Weekend's best live bets: Global Dance Festival, The UMS, Dirty Projectors, Kenny Chesney, Lucinda Williams and more

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David Longstreth was living in western Colorado when he befriended the Love Letter Band's Chris Adolf. The future Bad Weather California frontman put out Longstreth's debut album, The Graceful Fallen Mango, on his This Heart Plays Records imprint. Since then, Longstreth has released music under the name Dirty Projectors, with numerous collaborators. In 2007, the Projectors reworked and transformed a handful of early Black Flag songs for Rise Above, and 2009's Bitte Orca, inspired by the film Wings of Desire, found them fully embracing non-Western rhythms and incorporating them into an experimental-pop format. The group's latest, Swing Lo Magellan, was made with yet another lineup from the rotating cast. Placing vocals more deftly in the cradle of multiple, complementary rhythms, Dirty Projectors continues to expand pop's sonic possibilities.


Global Dance Festival is the biggest dance-music event of the year. What was launched more than a dozen years ago by KTCL as Rave on the Rocks and later came to be known as the Weekend of E has since evolved into a three-day electronic festival. Ha Hau, the founder and owner of Triad Dragons and Global Dance Music, has helped establish the template for how these sorts of electronic festivals are produced. The focus of Global Dance Festival, as it is now known, the thing that's made it a such dominant force, both in Colorado and nationally, is providing the best dance music in the world to EDM fans.


Post-rock has enjoyed a certain popularity of late, and it's easy to see why music that loosely fits that designation often gets put under of the umbrella of instrumental rock. Ghosts of Glaciers -- due this Friday, July 20, at Mouth House (2858 California Street) -- doesn't bother to observe the distinction, either. Unlike certain lesser post-rock artists who basically learned to make streaming sounds with a delay pedal and a guitar of choice, there are real chops being displayed by this band's members. Ben Brandhorst is the outfit's secret weapon, with the dynamism to do polyrhythms, and not just the standard sort; he'll throw in a tasteful blast beat in just the right place and render the song especially visceral. Steven Jackson and Michael Rouse play off each other in intertwining circles, putting out introspective melodies and driving, intricate passages. Ghosts of Glaciersf full-length debut, available at this show, is a vital fusion of post-rock and metal's edge.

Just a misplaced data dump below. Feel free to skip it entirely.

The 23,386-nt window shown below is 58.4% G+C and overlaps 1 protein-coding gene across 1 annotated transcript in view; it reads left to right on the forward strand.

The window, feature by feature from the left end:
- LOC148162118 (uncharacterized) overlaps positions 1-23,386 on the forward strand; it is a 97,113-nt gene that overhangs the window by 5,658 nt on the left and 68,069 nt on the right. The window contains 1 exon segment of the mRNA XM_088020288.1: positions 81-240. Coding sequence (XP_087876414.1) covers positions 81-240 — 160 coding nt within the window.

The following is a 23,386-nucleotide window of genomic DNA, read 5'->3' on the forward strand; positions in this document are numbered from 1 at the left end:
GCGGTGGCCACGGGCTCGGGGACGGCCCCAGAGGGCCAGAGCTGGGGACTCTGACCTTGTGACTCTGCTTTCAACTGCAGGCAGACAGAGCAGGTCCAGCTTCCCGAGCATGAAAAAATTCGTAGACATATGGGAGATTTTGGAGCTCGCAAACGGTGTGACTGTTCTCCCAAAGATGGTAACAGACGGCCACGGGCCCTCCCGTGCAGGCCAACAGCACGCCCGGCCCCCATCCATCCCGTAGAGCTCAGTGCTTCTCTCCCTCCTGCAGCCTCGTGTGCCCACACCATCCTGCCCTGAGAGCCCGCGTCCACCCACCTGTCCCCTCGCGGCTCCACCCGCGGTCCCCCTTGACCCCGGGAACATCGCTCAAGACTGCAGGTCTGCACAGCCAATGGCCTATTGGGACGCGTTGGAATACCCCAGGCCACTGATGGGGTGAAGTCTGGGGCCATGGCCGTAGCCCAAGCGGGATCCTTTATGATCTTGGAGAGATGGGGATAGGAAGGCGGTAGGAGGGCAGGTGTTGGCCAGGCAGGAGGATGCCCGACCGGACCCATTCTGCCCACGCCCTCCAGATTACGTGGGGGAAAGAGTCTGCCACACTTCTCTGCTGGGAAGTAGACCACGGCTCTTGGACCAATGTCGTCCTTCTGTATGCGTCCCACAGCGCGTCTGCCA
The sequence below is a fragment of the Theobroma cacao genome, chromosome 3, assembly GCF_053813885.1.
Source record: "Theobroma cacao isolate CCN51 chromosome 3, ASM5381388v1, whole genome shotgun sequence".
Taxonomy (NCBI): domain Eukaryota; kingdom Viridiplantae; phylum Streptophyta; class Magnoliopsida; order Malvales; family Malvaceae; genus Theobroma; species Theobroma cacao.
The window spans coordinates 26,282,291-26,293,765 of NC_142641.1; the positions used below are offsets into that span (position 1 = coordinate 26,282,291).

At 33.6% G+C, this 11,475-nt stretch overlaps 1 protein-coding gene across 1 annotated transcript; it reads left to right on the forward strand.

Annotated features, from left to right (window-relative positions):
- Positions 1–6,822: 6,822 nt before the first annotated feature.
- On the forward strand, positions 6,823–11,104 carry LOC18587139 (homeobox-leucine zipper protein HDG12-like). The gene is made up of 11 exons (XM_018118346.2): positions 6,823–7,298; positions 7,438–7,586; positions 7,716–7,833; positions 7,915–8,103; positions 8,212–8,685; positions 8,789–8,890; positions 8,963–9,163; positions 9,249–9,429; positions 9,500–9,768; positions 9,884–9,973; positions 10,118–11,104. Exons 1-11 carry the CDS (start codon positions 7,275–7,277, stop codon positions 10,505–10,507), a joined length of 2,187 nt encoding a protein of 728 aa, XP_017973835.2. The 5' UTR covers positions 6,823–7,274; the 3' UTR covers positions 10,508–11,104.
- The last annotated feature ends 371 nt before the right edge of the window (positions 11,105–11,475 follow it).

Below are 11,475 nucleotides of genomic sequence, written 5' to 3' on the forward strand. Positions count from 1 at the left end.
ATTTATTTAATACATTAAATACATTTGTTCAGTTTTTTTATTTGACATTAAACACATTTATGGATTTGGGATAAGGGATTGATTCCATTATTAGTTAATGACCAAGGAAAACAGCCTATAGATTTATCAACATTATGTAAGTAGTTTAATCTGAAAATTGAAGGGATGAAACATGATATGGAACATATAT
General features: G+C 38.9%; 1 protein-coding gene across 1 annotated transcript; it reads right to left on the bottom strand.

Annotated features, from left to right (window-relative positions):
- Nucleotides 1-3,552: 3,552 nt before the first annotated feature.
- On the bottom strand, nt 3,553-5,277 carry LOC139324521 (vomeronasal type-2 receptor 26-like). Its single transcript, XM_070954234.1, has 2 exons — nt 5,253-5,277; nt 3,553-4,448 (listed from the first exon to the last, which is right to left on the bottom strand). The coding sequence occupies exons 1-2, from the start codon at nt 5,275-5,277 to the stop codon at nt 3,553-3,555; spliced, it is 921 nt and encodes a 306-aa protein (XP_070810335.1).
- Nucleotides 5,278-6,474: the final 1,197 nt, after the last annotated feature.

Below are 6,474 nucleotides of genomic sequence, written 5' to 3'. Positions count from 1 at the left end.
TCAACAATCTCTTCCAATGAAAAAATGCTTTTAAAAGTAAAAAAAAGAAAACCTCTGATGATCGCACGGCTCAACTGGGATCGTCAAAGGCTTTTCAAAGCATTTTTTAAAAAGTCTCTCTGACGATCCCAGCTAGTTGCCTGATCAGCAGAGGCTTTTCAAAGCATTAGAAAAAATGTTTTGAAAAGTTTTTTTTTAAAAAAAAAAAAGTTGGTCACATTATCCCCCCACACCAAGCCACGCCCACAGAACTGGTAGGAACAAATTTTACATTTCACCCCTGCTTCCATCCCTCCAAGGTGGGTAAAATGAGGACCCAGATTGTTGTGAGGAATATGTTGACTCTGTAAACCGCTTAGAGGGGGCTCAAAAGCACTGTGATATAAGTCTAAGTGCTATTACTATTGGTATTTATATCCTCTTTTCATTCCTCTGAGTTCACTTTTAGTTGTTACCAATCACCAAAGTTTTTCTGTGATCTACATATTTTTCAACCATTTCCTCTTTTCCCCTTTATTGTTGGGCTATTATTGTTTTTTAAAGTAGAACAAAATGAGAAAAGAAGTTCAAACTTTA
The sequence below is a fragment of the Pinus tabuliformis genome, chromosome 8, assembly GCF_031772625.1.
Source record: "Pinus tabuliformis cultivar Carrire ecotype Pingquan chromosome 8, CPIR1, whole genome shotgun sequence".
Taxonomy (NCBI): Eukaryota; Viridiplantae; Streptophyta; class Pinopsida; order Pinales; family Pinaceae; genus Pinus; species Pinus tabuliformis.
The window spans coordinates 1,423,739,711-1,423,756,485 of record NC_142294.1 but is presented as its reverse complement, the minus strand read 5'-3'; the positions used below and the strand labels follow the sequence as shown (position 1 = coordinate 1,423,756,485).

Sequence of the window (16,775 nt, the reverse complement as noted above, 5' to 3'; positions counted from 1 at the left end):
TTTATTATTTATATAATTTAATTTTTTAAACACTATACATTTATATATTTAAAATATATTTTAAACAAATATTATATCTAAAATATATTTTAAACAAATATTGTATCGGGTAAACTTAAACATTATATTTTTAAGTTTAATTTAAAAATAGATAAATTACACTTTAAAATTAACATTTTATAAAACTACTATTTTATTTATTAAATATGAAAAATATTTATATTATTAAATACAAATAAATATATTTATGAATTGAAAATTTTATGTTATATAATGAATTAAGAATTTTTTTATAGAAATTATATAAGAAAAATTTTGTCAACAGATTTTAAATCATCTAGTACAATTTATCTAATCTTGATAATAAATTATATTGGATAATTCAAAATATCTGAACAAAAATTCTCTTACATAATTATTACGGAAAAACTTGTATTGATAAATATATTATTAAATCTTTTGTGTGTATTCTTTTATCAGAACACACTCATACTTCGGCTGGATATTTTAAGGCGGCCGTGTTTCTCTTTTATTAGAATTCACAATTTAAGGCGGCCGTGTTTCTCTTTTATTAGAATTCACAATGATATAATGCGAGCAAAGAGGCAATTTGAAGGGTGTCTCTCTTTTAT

Big K.R.I.T., the Mississippian with the silken rap voice and candy-coated production, will roar into the Mile High City with fresh material (his long-awaited album, Live From the Underground, was just released last month) and a smoldering intensity. Fighting the dredges of mainstream music with all his might, K.R.I.T. held off on releasing a full-length project, opting instead to drop several free mixtapes dedicated to the underground. Widely respected and regarded as one of hip-hop's rising stars, K.R.I.T. has built a staunch following among rap heads enamored of his Southern charm and honest lyrics. His sound is unique, and his perspective offers a pleasant diversion in the rap climate.


A befezed slide guitarist of roaring verve, Lil' Ed Williams mastered Chicago blues under the wing of his uncle J.B. Hutto, and has since become one of the music's essential showmen over the past quarter-century. Full Tilt, his band's 2008 release on Alligator, brings his raw holler and badboy fretwork into the age of compression, but without any excess slickness or fuss.


If Reckless Kelly were a transmission, it would be a five-speed. The Austin quintet's Wicked Twisted Road captures its music in all gears, from the quiet, low-gear country folk of the title track to lilting second-gear love-song ballads, from drunk-and-stumble alt-country Irish travelogues to off-the-speedometer Allman Brothers rumblers and nasty white-boy overdrive blues-rockers. Songwriting has always been a Reckless forte, and frontman Willie Braun and his co-writing friends and relatives have once again hit the lyrical bull's-eye with lines like these: "My first love was a wicked twisted road/Hit the million-mile mark at seventeen years old" (from "Wicked"). The album takes the long view of the band's catalogue, showcasing the wide range of styles employed in both its recorded work and its live presentations; tracks like "Sixgun" and "Wretched Again" illustrate the increasingly loud and hard-rocking direction the group is taking on stage. Call it alt-country if you want, but most of it is way too muscular to fit neatly into that niche.

Check out our newly revamped concert calendar for a complete listing of all of tonight's shows. Page down for rundown of tomorrow night's best bets.

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